Bills from Taverns and Breweries at odds

Photo Courtesy Flickr, Peat Bakke

Photo Courtesy Flickr, Peat Bakke

The Montana Tavern Association has been working on a bill (LC1429) they expect to be formally introduced next week which would change the licensing requirements for breweries in the state. The bill would require breweries with larger tap rooms to purchase a license similar to a beer and wine license.

Right now, breweries purchase a much cheaper brewing license. These companies can operate a tap room from the hours of 10 AM and 8 PM and can sell only sell 48 ounces of beer per person, per day.

Montana Tavern Association lobbyist John Iverson acknowledges those restrictions but says some of these breweries operate in a very similar way to a bar and should have to play by the same rules.

“There’s a substantial amount of regulation that licensees are subjected too that a brewery with their sample room privilege are not subjected to,” Iverson said. He says the taproom provision of the bill was never intended to be used for broad retail sale of a brewery’s beer. “It was intended for a small sample room and an opportunity to introduce customers to their product.”
“Were not the same kind of a business, so we don’t think we should be playing by exactly the same rules,” said Executive Director of the Montana Brewers Association Tony Herbert. He says brewers are indeed following the intent and spirit of the 1999 laws governing breweries put in place by the legislature. Herbert points to restrictions already in place for breweries, such as the operating hour and serving restrictions. “One of the key things is we can sell only the beer that we make which we, with the sweat of our brow. We cannot sell others.”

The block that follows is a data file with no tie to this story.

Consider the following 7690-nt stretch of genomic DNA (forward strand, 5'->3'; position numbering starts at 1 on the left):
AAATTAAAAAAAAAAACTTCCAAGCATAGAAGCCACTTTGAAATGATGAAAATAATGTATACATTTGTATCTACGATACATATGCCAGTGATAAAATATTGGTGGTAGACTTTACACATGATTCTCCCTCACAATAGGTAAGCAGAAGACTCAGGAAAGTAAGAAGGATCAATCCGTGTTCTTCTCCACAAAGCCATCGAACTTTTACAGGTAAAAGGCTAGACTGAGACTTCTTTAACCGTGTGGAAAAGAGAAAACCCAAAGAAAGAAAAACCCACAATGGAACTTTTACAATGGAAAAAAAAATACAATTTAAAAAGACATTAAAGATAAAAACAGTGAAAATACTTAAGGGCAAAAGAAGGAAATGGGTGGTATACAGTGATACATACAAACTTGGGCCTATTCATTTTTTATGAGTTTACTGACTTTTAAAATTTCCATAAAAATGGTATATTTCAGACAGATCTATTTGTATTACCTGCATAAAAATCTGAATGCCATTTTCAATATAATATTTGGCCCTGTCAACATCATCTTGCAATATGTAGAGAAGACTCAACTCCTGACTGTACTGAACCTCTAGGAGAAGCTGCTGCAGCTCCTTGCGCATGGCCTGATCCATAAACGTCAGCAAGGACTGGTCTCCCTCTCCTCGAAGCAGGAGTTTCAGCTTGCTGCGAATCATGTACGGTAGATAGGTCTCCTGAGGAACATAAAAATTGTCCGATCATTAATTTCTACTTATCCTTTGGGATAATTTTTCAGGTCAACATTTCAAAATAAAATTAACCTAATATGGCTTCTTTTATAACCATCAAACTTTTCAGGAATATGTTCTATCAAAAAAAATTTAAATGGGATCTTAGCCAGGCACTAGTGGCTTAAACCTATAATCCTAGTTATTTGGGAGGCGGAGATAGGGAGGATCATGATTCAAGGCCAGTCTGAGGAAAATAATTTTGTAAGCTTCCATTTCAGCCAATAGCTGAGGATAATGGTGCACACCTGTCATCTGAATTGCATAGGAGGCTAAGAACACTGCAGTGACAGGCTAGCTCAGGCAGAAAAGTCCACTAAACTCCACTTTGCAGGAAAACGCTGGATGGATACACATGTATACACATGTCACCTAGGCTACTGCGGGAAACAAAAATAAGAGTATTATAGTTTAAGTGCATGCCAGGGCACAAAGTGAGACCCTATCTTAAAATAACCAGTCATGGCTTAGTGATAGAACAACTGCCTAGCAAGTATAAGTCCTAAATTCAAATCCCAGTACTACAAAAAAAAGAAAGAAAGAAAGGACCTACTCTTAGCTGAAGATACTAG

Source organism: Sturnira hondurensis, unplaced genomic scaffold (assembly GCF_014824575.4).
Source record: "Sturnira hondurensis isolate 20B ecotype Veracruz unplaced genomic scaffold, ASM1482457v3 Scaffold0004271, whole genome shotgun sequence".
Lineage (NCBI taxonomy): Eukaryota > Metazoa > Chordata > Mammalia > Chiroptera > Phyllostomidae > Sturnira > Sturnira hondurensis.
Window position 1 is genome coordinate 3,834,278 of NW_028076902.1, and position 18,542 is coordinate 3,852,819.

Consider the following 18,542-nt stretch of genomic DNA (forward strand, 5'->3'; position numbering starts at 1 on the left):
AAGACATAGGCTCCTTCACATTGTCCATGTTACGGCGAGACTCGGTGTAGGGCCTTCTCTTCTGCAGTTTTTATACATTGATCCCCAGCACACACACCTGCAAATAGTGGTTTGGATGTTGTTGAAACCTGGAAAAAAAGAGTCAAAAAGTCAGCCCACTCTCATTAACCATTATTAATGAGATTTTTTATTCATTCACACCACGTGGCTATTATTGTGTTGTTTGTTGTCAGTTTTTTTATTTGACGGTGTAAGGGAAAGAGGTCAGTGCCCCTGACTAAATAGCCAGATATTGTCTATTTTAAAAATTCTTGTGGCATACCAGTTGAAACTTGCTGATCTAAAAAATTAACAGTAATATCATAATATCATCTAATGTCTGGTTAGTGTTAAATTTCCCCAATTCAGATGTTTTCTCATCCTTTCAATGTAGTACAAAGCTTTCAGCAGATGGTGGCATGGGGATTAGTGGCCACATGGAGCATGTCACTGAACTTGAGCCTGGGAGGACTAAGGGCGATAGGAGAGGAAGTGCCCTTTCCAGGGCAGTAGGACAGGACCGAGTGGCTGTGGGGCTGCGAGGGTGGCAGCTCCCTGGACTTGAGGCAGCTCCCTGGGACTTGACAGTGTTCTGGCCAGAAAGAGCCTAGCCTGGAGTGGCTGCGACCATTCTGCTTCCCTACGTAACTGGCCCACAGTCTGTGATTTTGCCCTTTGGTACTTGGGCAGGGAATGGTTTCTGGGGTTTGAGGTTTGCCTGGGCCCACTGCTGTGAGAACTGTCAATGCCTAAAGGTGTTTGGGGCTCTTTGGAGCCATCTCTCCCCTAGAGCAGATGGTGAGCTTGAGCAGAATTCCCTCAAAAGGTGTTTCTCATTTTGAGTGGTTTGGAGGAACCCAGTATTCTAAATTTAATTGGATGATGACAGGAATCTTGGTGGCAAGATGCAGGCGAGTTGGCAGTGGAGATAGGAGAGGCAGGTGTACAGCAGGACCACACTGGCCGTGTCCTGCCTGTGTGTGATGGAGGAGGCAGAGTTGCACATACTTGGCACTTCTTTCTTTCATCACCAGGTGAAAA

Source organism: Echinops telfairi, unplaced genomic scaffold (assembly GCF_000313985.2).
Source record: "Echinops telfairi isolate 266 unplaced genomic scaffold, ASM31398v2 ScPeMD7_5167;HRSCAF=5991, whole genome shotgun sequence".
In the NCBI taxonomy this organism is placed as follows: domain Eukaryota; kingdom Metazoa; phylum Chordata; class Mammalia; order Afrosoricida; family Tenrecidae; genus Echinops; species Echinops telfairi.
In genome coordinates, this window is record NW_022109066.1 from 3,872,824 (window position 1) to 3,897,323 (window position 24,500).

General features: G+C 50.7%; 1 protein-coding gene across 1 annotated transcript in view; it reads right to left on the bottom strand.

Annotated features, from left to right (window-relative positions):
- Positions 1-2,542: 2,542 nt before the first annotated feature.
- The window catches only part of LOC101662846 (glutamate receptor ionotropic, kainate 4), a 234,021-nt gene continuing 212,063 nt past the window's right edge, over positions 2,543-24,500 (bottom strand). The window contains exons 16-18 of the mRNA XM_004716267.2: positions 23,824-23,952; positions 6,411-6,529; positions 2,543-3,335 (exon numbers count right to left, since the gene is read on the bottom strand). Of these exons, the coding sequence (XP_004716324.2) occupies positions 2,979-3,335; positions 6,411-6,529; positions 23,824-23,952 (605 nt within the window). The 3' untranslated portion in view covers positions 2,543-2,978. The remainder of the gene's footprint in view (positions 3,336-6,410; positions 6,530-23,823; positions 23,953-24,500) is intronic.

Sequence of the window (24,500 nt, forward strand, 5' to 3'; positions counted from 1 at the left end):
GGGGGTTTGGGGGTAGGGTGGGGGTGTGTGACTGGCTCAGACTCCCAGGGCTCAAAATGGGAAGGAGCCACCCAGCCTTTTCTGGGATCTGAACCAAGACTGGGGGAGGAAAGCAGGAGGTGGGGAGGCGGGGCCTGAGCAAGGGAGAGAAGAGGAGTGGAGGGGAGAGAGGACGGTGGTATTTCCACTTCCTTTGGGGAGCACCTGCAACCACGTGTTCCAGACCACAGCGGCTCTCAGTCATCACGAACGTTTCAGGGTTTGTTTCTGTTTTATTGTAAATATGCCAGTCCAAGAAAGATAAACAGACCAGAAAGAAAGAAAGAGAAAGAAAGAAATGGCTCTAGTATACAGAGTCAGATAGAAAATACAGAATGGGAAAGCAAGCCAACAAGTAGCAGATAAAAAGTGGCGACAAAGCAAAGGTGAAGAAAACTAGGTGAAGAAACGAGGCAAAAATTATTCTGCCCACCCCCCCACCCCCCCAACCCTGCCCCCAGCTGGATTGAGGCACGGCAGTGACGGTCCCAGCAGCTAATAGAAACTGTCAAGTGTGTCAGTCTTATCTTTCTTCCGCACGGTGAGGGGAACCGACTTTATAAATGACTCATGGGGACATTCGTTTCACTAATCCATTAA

Herbert has put forth his own bill (HJ18) on behalf of the brewers association. It’s being carried by Representative Christy Clark (R-Choteau). This bill would require a study over the next two years to study the state’s overall alcohol licensing process. The study panel would include representatives from stakeholder groups like taverns, breweries, wineries, distilleries and distributors coming together with lawmakers. Herbert says this process could “Figure out solutions that…could be more comprehensive, more lasting, that are not about one sector of this industry.”
John Iverson with the Montana Tavern Association says his group’s bill already has the potential to solve licensing conflicts between bars and breweries.

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